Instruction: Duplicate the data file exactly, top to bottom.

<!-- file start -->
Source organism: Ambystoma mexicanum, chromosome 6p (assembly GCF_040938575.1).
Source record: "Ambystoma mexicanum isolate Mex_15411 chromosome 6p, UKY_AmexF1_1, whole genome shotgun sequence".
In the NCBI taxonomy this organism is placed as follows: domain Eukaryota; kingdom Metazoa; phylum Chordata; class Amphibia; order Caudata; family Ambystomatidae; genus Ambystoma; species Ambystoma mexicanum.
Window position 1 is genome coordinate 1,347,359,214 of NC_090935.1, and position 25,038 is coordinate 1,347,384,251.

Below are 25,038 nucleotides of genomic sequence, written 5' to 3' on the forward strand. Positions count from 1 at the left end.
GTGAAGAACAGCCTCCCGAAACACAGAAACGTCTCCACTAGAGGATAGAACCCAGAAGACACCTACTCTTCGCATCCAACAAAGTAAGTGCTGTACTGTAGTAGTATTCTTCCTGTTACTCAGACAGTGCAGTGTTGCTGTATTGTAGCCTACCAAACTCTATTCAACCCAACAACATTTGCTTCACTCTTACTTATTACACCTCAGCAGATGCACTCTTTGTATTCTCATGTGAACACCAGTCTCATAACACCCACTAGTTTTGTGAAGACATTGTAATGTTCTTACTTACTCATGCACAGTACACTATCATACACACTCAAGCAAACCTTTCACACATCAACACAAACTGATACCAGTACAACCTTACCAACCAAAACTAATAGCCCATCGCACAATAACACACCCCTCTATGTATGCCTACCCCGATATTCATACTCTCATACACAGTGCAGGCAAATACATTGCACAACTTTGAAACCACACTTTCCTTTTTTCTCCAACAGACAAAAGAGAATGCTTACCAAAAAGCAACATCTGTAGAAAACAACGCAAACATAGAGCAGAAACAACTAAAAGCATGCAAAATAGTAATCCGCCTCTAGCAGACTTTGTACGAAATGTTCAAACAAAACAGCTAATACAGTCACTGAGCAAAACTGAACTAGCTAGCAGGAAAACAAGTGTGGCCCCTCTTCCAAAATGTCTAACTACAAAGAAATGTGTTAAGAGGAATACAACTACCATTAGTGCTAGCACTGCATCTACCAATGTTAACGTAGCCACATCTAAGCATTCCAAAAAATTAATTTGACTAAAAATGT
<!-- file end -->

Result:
Source organism: Ambystoma mexicanum, chromosome 6p (assembly GCF_040938575.1).
Source record: "Ambystoma mexicanum isolate Mex_15411 chromosome 6p, UKY_AmexF1_1, whole genome shotgun sequence".
In the NCBI taxonomy this organism is placed as follows: domain Eukaryota; kingdom Metazoa; phylum Chordata; class Amphibia; order Caudata; family Ambystomatidae; genus Ambystoma; species Ambystoma mexicanum.
Window position 1 is genome coordinate 1,347,359,214 of NC_090935.1, and position 25,038 is coordinate 1,347,384,251.

Below are 25,038 nucleotides of genomic sequence, written 5' to 3' on the forward strand. Positions count from 1 at the left end.
GTGAAGAACAGCCTCCCGAAACACAGAAACGTCTCCACTAGAGGATAGAACCCAGAAGACACCTACTCTTCGCATCCAACAAAGTAAGTGCTGTACTGTAGTAGTATTCTTCCTGTTACTCAGACAGTGCAGTGTTGCTGTATTGTAGCCTACCAAACTCTATTCAACCCAACAACATTTGCTTCACTCTTACTTATTACACCTCAGCAGATGCACTCTTTGTATTCTCATGTGAACACCAGTCTCATAACACCCACTAGTTTTGTGAAGACATTGTAATGTTCTTACTTACTCATGCACAGTACACTATCATACACACTCAAGCAAACCTTTCACACATCAACACAAACTGATACCAGTACAACCTTACCAACCAAAACTAATAGCCCATCGCACAATAACACACCCCTCTATGTATGCCTACCCCGATATTCATACTCTCATACACAGTGCAGGCAAATACATTGCACAACTTTGAAACCACACTTTCCTTTTTTCTCCAACAGACAAAAGAGAATGCTTACCAAAAAGCAACATCTGTAGAAAACAACGCAAACATAGAGCAGAAACAACTAAAAGCATGCAAAATAGTAATCCGCCTCTAGCAGACTTTGTACGAAATGTTCAAACAAAACAGCTAATACAGTCACTGAGCAAAACTGAACTAGCTAGCAGGAAAACAAGTGTGGCCCCTCTTCCAAAATGTCTAACTACAAAGAAATGTGTTAAGAGGAATACAACTACCATTAGTGCTAGCACTGCATCTACCAATGTTAACGTAGCCACATCTAAGCATTCCAAAAAATTAATTTGACTAAAAATGT